Fermilab scientists finish building detector ahead of neutrino experiment
By Stephanie Lulay email@example.com January 12, 2014 5:18PM
Moving the last NOvA Detector Block into place. | Reider Hahn ~ Fermilab
Updated: February 14, 2014 6:17AM
BATAVIA — How much plastic does it take to build a detector capable of detecting one of the world’s most elusive particles?
On Friday, Fermilab crews carefully moved a 13-1/2 ton block of plastic and fiber optic cable, the final piece of the lab’s “Ghost Particle” detector, down a narrow 350-foot shaft. The piece, housed in an underground cavern on site, is just part of a 300-ton detector designed to detect neutrinos, some of the most abundant, but elusive, particles in the universe, according to Fermilab officials.
Now nearly completed, Fermilab’s neutrino detector will be tested, inspected and connected over the next few months, said Karen Kephart, assistant head of Fermilab’s particle physics division. Once fully built, the detector will be filled with a liquid scintillator, she said.
“That’s what catches the particle to make a sensor go off,” Kephart said.
With Fermilab’s NOvA Neutrino Experiment, researchers aim to learn about the role that neutrinos played in the evolution of the universe. But to learn more about neutrinos, researchers have to be able to detect them.
“Our major goal is to detect the neutrinos,” said Xuebing Bu, a Fermilab research associate who has been working on the project for two years.
How abundant are neutrino particles? A billion times more abundant than particles that make up stars, planets and people, according to Fermilab researchers. Trillions of neutrinos from the sun pass through people’s bodies each second.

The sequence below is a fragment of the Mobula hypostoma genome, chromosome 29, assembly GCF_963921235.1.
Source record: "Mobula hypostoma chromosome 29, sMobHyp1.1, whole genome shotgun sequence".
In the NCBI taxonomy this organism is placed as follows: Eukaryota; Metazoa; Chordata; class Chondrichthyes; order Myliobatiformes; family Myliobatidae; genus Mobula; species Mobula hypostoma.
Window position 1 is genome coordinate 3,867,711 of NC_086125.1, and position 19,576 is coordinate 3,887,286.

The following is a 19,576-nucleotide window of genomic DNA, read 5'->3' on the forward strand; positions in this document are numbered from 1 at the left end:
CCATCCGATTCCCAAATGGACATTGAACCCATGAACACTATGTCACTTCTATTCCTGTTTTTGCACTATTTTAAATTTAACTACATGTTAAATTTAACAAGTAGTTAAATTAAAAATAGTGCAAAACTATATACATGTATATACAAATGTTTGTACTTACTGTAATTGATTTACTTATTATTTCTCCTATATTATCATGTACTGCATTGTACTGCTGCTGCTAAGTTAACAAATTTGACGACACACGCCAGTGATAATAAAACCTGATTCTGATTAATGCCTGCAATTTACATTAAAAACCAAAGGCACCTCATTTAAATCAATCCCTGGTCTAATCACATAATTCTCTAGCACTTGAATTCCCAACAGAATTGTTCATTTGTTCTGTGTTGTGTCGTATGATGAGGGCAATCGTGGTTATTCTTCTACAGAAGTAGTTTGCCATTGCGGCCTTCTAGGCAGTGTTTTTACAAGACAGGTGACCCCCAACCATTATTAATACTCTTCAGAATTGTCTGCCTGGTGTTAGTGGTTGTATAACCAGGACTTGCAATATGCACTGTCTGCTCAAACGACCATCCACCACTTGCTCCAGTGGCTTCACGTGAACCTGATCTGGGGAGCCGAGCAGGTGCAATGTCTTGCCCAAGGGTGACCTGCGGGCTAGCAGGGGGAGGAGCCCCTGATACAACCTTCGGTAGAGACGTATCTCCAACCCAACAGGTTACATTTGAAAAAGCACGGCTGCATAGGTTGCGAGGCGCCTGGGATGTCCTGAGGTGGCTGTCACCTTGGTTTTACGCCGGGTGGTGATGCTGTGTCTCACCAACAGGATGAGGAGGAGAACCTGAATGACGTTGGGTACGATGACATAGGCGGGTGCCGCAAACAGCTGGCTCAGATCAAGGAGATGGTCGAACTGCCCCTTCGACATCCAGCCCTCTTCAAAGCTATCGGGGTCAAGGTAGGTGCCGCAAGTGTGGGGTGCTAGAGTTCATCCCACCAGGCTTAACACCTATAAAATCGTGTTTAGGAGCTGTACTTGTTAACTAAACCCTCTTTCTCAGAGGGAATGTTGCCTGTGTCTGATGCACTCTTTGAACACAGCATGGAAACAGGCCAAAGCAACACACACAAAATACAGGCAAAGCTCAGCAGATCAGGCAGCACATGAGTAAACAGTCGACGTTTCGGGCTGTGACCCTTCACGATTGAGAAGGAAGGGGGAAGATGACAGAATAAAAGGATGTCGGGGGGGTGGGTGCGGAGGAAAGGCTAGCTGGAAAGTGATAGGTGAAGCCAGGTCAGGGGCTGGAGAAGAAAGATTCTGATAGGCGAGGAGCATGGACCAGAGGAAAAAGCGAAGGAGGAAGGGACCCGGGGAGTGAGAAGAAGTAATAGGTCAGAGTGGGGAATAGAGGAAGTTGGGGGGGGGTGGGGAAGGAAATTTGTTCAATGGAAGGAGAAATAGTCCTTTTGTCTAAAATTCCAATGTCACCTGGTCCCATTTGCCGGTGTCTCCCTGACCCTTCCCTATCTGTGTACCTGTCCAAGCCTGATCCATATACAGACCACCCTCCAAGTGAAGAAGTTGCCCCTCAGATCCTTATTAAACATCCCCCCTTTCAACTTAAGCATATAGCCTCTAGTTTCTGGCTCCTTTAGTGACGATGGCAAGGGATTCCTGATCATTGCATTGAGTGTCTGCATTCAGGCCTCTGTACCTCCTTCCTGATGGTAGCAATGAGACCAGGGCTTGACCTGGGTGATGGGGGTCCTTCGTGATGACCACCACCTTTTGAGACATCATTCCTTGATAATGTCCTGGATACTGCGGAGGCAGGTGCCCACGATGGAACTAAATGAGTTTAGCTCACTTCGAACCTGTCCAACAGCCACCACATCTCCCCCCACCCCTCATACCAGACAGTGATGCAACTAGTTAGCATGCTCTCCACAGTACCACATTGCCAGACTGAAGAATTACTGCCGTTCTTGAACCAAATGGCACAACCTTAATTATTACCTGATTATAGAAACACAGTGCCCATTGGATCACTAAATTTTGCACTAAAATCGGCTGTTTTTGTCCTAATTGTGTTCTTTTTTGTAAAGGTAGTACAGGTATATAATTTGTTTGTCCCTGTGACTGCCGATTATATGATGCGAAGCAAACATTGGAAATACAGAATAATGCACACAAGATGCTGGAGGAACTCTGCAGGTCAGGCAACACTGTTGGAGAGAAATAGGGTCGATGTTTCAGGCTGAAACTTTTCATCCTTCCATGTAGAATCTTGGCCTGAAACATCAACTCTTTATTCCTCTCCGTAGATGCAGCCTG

Although all around, neutrinos interact so rarely with other particles that they are very difficult to detect, researchers said.
Fermilab scientists plan to combat neutrinos’ difficult detection in two ways.
First, researchers will use particle accelerators to create beams with tons of neutrinos. Fermilab’s accelerator produces the most intense neutrino beam in the world, according to Bu.
Second, researchers designed detectors to be massive in size. Because so few particles will pass through the detectors, Fermilab needs the detectors to be as large as possible, according to Bill Lee, Fermilab’s underground coordinator. The detectors — the size of a house and larger — can spot the ghost particles when they interact with other matter.
Traveling at close to the speed of light, the neutrino beam will travel from Fermilab in Batavia straight through the earth to northern Minnesota — no tunnel necessary. The neutrinos will travel the 500-mile distance in less than three milliseconds, according to Fermilab researchers.
Although Fermilab’s detector is massive, it is much smaller than the neutrino detector in Ash River, Minn. That detector is slated to be 14,000 tons and about 200 feet long when completed, according to Fermilab officials.
The scientists will use Fermilab’s neutrino beam to explore the strange properties of neutrinos, especially the elusive transition of muon neutrinos to electron neutrinos. Researchers want to determine the difference in mass of neutrinos that have transitioned, Bu said.
The first modules of the NOvA detector in Minnesota started recording particle tracks in March 2013.
Fermilab has been working on the NOvA project since 2005. Both detectors are expected to be operational in summer 2014, according to Fermilab officials.
spokesman Andre Salles.